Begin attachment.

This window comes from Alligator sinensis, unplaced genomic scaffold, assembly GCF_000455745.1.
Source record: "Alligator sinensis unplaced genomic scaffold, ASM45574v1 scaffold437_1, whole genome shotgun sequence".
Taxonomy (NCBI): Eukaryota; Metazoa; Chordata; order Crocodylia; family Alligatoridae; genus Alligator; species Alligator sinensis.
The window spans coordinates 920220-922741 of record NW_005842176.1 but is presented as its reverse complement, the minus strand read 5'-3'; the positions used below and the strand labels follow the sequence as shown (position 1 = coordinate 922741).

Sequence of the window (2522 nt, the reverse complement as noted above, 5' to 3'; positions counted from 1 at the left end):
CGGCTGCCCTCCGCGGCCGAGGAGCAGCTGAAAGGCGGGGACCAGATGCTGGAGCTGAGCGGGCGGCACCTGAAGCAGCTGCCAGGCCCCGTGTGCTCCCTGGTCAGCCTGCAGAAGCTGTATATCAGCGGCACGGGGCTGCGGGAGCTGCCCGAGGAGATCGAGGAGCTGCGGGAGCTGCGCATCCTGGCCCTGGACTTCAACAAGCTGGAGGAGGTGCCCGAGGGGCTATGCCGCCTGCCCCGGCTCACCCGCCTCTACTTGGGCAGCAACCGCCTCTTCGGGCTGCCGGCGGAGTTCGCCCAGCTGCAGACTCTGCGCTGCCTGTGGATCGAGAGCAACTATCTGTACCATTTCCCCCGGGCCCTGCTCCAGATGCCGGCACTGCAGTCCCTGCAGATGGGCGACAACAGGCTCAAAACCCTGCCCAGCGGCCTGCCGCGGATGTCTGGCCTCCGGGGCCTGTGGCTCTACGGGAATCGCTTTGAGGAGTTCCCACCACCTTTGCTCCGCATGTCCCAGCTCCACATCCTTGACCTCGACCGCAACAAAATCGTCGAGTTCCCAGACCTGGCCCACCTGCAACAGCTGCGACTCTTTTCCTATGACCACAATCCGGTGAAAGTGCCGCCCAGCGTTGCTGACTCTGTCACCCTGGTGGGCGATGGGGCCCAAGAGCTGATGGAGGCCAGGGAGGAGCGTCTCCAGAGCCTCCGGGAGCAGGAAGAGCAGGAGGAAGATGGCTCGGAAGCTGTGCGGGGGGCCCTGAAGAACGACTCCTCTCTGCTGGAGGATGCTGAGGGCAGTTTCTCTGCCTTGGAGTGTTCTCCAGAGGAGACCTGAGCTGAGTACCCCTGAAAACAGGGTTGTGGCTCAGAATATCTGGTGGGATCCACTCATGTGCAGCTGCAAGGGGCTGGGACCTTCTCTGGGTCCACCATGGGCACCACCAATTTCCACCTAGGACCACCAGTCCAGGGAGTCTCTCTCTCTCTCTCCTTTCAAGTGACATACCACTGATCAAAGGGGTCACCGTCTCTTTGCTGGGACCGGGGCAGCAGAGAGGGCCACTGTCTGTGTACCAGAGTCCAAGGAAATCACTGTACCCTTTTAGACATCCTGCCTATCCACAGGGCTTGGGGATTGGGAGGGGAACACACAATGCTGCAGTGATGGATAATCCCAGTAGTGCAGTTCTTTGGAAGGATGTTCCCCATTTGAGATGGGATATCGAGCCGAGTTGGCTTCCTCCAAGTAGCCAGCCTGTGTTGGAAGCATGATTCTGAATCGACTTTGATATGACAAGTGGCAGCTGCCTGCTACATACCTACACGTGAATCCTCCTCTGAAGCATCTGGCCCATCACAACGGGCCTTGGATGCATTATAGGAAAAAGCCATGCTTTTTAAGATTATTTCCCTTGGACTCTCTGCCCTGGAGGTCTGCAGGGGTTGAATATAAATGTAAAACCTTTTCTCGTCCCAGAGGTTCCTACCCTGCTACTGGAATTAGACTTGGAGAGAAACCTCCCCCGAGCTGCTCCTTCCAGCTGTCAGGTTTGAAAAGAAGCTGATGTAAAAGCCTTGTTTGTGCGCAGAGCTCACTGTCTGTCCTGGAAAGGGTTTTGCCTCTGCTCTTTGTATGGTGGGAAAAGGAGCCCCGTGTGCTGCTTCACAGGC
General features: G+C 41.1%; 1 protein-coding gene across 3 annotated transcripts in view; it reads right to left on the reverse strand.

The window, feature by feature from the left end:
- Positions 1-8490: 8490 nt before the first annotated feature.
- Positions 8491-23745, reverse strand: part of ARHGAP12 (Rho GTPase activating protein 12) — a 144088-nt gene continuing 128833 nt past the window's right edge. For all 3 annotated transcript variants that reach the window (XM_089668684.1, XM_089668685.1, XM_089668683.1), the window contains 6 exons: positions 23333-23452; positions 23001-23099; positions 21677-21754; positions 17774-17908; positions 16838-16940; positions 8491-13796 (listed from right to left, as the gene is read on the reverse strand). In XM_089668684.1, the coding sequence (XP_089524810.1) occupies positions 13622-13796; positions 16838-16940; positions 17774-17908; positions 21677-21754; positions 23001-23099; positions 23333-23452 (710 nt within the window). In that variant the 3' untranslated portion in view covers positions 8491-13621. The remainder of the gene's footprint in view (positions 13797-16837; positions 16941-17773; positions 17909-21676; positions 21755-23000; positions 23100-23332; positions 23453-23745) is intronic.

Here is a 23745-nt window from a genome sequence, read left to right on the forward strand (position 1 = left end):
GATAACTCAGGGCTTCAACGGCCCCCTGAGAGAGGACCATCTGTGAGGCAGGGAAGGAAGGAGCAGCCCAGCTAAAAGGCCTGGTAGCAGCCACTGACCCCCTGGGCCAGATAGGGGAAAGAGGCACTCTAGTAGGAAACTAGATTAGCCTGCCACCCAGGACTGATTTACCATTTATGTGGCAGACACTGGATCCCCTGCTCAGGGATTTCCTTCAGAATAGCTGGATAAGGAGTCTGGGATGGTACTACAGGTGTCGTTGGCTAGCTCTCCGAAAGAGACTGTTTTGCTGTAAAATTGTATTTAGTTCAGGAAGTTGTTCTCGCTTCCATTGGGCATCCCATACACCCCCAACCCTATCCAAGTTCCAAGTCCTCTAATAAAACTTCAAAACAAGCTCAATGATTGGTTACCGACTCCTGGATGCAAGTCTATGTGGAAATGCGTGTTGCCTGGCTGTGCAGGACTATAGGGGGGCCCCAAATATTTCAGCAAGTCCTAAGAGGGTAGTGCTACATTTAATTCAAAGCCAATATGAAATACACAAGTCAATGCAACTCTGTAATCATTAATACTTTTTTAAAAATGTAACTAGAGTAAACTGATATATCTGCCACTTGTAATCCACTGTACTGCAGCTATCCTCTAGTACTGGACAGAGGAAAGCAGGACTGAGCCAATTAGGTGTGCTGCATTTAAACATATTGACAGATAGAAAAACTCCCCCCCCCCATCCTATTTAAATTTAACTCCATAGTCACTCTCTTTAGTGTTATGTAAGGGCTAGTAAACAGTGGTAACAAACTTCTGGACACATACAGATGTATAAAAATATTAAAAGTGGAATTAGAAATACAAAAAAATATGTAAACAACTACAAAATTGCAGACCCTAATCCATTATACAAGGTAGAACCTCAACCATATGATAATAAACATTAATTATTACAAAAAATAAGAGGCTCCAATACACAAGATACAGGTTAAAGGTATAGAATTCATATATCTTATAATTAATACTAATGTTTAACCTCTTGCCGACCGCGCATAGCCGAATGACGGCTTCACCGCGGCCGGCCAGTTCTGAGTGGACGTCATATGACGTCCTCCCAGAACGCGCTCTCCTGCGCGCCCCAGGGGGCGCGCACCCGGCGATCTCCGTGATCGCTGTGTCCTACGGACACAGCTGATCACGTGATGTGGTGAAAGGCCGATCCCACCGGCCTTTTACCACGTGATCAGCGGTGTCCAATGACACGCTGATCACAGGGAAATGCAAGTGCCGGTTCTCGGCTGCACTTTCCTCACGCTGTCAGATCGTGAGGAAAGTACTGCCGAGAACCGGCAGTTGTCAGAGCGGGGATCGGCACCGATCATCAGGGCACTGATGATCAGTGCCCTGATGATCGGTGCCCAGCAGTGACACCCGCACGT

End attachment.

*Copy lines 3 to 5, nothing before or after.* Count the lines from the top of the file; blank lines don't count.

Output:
Taxonomy (NCBI): Eukaryota; Metazoa; Chordata; order Crocodylia; family Alligatoridae; genus Alligator; species Alligator sinensis.
The window spans coordinates 920220-922741 of record NW_005842176.1 but is presented as its reverse complement, the minus strand read 5'-3'; the positions used below and the strand labels follow the sequence as shown (position 1 = coordinate 922741).

Sequence of the window (2522 nt, the reverse complement as noted above, 5' to 3'; positions counted from 1 at the left end):